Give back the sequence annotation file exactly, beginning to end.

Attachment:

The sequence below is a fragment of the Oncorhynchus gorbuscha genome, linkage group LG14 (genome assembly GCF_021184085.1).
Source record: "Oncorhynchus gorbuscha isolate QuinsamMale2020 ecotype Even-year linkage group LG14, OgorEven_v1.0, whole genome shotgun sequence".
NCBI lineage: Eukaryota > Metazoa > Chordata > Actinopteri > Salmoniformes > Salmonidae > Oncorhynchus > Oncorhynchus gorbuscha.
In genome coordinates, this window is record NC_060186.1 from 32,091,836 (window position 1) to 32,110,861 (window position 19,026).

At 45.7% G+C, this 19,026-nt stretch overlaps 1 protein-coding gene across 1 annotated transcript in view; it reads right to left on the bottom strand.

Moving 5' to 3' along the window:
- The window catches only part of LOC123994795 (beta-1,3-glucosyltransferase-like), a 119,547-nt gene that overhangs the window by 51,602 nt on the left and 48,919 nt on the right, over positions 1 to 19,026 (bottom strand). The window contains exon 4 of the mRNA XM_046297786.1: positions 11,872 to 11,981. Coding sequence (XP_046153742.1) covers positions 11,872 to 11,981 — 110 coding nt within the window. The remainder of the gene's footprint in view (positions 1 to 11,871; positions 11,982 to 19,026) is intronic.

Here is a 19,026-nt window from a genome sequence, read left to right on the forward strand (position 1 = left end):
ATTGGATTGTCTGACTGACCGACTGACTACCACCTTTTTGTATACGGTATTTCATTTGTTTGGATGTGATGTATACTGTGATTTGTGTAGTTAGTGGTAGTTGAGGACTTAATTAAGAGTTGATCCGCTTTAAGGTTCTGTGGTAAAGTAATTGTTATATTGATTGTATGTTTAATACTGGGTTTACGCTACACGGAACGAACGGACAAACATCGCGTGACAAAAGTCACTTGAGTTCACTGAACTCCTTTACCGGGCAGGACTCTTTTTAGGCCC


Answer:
The sequence below is a fragment of the Oncorhynchus gorbuscha genome, linkage group LG14 (genome assembly GCF_021184085.1).
Source record: "Oncorhynchus gorbuscha isolate QuinsamMale2020 ecotype Even-year linkage group LG14, OgorEven_v1.0, whole genome shotgun sequence".
NCBI lineage: Eukaryota > Metazoa > Chordata > Actinopteri > Salmoniformes > Salmonidae > Oncorhynchus > Oncorhynchus gorbuscha.
In genome coordinates, this window is record NC_060186.1 from 32,091,836 (window position 1) to 32,110,861 (window position 19,026).

At 45.7% G+C, this 19,026-nt stretch overlaps 1 protein-coding gene across 1 annotated transcript in view; it reads right to left on the bottom strand.

Moving 5' to 3' along the window:
- The window catches only part of LOC123994795 (beta-1,3-glucosyltransferase-like), a 119,547-nt gene that overhangs the window by 51,602 nt on the left and 48,919 nt on the right, over positions 1 to 19,026 (bottom strand). The window contains exon 4 of the mRNA XM_046297786.1: positions 11,872 to 11,981. Coding sequence (XP_046153742.1) covers positions 11,872 to 11,981 — 110 coding nt within the window. The remainder of the gene's footprint in view (positions 1 to 11,871; positions 11,982 to 19,026) is intronic.

Here is a 19,026-nt window from a genome sequence, read left to right on the forward strand (position 1 = left end):
ATTGGATTGTCTGACTGACCGACTGACTACCACCTTTTTGTATACGGTATTTCATTTGTTTGGATGTGATGTATACTGTGATTTGTGTAGTTAGTGGTAGTTGAGGACTTAATTAAGAGTTGATCCGCTTTAAGGTTCTGTGGTAAAGTAATTGTTATATTGATTGTATGTTTAATACTGGGTTTACGCTACACGGAACGAACGGACAAACATCGCGTGACAAAAGTCACTTGAGTTCACTGAACTCCTTTACCGGGCAGGACTCTTTTTAGGCCC